Assistant ANDY Editor
It is probably unreasonable to expect major change from a TV show once it has been on the air for several decades. After all, the producers are not going to add a laugh track to National Geographic, or a rapping grandmother to Meet the Press.
Nevertheless, it seemed possible that the recent season premiere of Saturday Night Live could mark a meaningful shakeup in the show’s 39 year history. Three of SNL’s most popular and long-running players (Bill Hader, Jason Sudeikis, and Fred Armisen) departed at the end of last season, and Seth Meyers relinquished the head writing position that he has held since 2006.
Unfortunately, any hopes for a reinvention were dashed even before the first obligatory game show parody. SNL remains as stubbornly mediocre as ever.
First of all, the cast still doesn’t look representative of the people you would expect to see walking down the street outside SNL’s New York studio. To replenish his ensemble, series-creator and executive producer Lorne Michaels hired five virtually indistinguishable white guys and one woman. Of course, new cast members should be hired based on their abilities, not their race. It just seems hard to believe that Michaels’ nationwide talent search yielded five performers who can only be told apart by their haircuts.
The musical performances on the premiere were also typically thin sounding and poorly mixed. Arcade Fire debuted a hypnotic new track from their upcoming album, Reflektor. Yet, it sometimes seemed as if all the instruments were being played from inside the same glass booth where band member Régine Chassagne was briefly imprisoned.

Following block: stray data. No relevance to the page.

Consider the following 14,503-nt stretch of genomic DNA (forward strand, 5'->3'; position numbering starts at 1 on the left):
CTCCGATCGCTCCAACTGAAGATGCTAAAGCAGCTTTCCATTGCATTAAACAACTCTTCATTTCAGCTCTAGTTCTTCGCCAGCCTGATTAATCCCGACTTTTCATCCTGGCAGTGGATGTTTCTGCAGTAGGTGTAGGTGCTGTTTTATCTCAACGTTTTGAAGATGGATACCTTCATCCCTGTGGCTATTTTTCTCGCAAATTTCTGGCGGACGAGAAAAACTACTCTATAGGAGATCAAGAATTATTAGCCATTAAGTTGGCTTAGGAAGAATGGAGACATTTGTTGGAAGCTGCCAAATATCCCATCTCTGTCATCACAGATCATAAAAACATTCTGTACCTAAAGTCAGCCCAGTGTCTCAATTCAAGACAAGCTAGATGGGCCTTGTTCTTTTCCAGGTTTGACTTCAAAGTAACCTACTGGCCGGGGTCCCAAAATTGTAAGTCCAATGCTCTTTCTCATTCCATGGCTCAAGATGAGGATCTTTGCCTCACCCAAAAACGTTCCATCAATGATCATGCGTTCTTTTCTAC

Even the sequencing of sketches felt particularly routine. Jay Pharoah played President Obama in the customary ripped-from-the-headlines cold open, before disappearing for the remainder of the episode (another example of the show’s diversity problem). Then, as usual, all the strangest sketches got dumped after 12:30 AM, by which time the writers must assume most of the audience is asleep.
Despite all these flaws and missed opportunities, however, I still plan on watching SNL regularly this season, as I have for many years. Most weeks I find SNL disappointing. But I will always love the idea of SNL.
To me, there is something irresistibly compelling and romantic about the very notion of a live sketch series. I love the idea that every week there is a madcap team of writers crammed in a room together, feverishly pitching taxidermy jokes and arguing about whether they can say “toe blasting” on television. Indeed, this concept is so appealing that it served as the basic premise of 30 Rock for seven seasons. Saturday after Saturday, my fantasy about the fun and excitement involved in making SNL overwhelms my frustrations with the actual content of each episode.
Michaels himself even hinted at this appeal in a recent New York Times interview. “I think there’s something about what it’s trying to be,” he said. Even though, he admitted, “It will never get there.”
I am not merely trying to justify a guilty pleasure. Indeed, I think that this same distinction between concept and execution can be applied to all entertainment. It is possible to savour the idea and creative process behind a piece of pop culture, even if the final form falls short of that potential.
It may take SNL another 39 seasons before the sketches match the brilliance and promise of the show’s concept. Even so, I will keep staying up late on Saturday night until they do.